Lawmakers and members of the public, healthcare industry, and pharmaceutical industry have all voiced the need for greater transparency in clinical research in order to provide optimal protection of and benefit to patients. In addition to reporting trial results on the US clinical trial registry, the sponsor (the organization or individual[s] funding the trial) or investigator (the physician conducting the trial) of an applicable clinical trial must also provide certain protocol information, giving viewers the opportunity to accurately interpret results. However, controversy exists regarding just how much protocol information should be made publicly available.


The Food and Drug Administration Amendments Act of 2007 (FDAAA) requires registration and reporting of basic results on for all clinical trials of pharmaceutical drugs and medical devices subject to regulation by the US Food and Drug Administration (FDA).  In an effort to make more clinical trial information available to the public, the Trial and Experimental Studies Transparency Act of 2012 (TEST Act) proposes several additional reporting requirements, including mandatory publication of the full trial protocol and all amendments to the protocol. Rules under the FDAAA are somewhat less stringent, requiring publication only of “such information on the protocol…as may be necessary to help evaluate the results of the trial.”


Should investigators/sponsors of registered clinical trials be required to provide the full trial protocol for public access on


The full protocol should be provided for public access on only if the following conditions are satisfied:

1. Patient populations can reasonably expect to benefit from increased accessibility to methodological data.

2. The proposed policy will not negatively influence scientific innovation, whether by means of affecting market competition or otherwise.


Recent studies suggest that the current amount of protocol information required to be reported on is inadequate to assess the risk of bias in clinical trials. Reveiz et al. looked at reported protocol information for clinical trials on following passage of the FDAAA. The researchers analyzed the protocols for information determined to influence bias in clinical trials. The study found overall poor reporting of such information; for instance, only 65% of trials adequately reported primary outcomes of the trial, and just 8% of RCTs (excluding open label trials) adequately reported blinding procedures. For trials that compare two or more treatments, blinding procedures prevent certain people involved in the trial (e.g., patients and/or doctors) from knowing which type of treatment the patient is receiving. Dal-Ré et al. also found deficiencies in the current protocol reporting requirements, specifically with regard to methods relevant to recruitment of patients and healthy volunteers for participation in clinical trials.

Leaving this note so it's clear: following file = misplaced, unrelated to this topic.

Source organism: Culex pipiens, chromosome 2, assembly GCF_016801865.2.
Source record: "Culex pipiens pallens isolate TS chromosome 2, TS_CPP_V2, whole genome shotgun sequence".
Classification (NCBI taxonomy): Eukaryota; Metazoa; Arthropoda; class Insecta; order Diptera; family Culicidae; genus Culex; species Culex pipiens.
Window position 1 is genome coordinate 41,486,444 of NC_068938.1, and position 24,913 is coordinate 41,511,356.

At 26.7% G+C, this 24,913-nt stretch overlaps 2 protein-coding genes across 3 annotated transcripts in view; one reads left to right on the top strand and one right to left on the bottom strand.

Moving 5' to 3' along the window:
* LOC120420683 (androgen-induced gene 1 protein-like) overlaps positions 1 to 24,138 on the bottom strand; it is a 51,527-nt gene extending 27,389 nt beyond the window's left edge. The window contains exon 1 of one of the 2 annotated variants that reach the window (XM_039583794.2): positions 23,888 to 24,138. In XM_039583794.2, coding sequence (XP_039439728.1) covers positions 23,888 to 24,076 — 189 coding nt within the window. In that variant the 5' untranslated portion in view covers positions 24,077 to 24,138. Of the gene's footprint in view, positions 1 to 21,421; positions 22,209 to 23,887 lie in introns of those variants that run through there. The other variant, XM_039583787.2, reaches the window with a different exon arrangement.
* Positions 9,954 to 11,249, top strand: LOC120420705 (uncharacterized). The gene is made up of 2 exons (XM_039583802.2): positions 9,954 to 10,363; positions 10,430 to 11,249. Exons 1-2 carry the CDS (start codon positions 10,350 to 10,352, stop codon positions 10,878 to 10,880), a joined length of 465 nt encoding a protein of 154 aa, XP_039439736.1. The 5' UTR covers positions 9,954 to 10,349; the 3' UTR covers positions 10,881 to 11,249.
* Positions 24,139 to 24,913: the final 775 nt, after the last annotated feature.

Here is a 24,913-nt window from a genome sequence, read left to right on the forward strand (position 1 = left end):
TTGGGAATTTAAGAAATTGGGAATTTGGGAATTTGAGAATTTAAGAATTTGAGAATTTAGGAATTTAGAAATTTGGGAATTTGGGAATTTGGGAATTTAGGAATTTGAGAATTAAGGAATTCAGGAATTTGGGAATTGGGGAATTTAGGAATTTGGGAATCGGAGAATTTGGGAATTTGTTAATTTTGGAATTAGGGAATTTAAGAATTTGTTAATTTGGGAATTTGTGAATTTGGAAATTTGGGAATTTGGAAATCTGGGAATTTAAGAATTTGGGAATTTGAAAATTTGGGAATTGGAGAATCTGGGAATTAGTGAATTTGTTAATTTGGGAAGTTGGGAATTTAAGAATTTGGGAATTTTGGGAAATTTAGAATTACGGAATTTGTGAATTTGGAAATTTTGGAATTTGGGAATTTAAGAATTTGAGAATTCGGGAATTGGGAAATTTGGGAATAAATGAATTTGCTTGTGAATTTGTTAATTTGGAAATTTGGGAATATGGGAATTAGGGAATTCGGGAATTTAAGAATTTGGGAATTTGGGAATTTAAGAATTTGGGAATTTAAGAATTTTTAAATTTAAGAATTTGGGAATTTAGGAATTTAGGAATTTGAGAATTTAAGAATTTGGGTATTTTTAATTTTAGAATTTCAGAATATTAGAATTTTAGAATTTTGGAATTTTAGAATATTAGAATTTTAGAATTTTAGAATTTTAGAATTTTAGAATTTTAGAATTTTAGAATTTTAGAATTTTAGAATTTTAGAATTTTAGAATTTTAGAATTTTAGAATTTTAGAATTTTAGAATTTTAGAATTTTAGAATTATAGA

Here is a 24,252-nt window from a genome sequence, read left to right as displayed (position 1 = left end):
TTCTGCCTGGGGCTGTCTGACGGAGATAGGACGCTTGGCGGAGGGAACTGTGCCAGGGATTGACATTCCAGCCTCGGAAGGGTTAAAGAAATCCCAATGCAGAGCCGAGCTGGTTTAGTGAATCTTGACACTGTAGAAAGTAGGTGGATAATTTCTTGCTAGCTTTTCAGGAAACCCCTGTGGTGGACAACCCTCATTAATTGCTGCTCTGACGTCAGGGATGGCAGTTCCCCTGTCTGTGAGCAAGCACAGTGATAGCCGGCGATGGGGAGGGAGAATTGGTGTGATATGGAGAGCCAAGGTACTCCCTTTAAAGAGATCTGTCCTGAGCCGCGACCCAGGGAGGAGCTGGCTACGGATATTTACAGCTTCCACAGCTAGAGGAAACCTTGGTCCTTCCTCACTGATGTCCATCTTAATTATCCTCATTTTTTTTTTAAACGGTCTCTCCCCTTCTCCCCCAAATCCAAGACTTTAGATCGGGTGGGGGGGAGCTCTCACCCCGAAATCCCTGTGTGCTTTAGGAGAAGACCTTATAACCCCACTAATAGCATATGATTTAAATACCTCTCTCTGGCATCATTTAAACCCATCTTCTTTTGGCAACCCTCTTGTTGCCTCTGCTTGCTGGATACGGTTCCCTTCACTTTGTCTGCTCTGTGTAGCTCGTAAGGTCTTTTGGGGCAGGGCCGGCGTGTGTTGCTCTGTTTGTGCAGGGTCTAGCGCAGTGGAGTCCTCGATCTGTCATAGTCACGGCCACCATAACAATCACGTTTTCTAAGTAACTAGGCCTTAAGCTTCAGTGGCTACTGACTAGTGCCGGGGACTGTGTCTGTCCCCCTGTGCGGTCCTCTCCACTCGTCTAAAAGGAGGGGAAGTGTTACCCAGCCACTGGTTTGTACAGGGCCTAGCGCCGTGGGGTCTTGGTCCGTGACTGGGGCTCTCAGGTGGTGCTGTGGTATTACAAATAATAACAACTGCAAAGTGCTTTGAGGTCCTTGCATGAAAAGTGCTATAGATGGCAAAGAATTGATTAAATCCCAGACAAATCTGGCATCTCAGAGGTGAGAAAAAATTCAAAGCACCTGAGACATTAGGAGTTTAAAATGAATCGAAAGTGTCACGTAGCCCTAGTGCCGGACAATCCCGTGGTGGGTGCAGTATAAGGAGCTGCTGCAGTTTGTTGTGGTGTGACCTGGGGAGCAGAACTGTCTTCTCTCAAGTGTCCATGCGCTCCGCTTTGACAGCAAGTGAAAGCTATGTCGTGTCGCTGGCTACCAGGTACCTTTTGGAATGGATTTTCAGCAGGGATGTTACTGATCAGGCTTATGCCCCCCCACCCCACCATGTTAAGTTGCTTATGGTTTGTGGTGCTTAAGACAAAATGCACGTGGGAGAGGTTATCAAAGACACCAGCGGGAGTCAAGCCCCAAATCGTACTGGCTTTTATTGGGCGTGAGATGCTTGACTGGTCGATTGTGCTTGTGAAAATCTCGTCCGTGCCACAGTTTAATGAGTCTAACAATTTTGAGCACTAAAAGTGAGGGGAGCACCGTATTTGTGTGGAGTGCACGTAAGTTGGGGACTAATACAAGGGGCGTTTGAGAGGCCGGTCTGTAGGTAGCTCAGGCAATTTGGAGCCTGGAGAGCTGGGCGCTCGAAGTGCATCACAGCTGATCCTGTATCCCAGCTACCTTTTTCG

However, by making the full protocol document publicly available, pharmaceutical companies may run the risk of disclosing proprietary information (also known as “trade secrets”). Peer-reviewed journals, including the Journal of Clinical Oncology, often provide redactions of protocols for public view, rather than the complete document, for this reason. A recommendation report from medical journal and pharmaceutical industry professionals suggests making more complete protocol information available to the public but acknowledges the need for protection of proprietary information within the pharmaceutical industry. A spokesperson for the Pharmaceutical Research and Manufacturers of America noted in 2004 that clinical registries must be careful to protect proprietary information from competitors.

Under the Food, Drug, and Cosmetic Act (FDCA), “any method or process which as a trade secret is entitled to protection.” During an NIH Public Meeting on expansion of, a representative of the Advanced Medical Technology Association stated that requiring posting full trial protocols would be in violation of the FDCA since such documents “frequently contain information about the actual device including information about materials, design, and construction of the device.”


Evidence and professional opinion suggest that greater transparency of methodological data would aid researchers in interpreting results and verifying the conclusions of clinical trials. Research on the direct effects on patients of disclosing such information is lacking. However, it is possible for transparency to be improved while continuing to protect proprietary information, as demonstrated by recent policies of some peer-reviewed journals.

Making proprietary information publicly available could potentially drive down competition and make companies less likely to invest in research & development of new drugs. Therefore, the entire protocol should not be required to be provided for public access. Rather, the FDA should clearly define the protocol information that is required for clear interpretation of results and enforce such requirements to the best of its ability.

For more information on this issue, contact the Kulkarni Law Firm.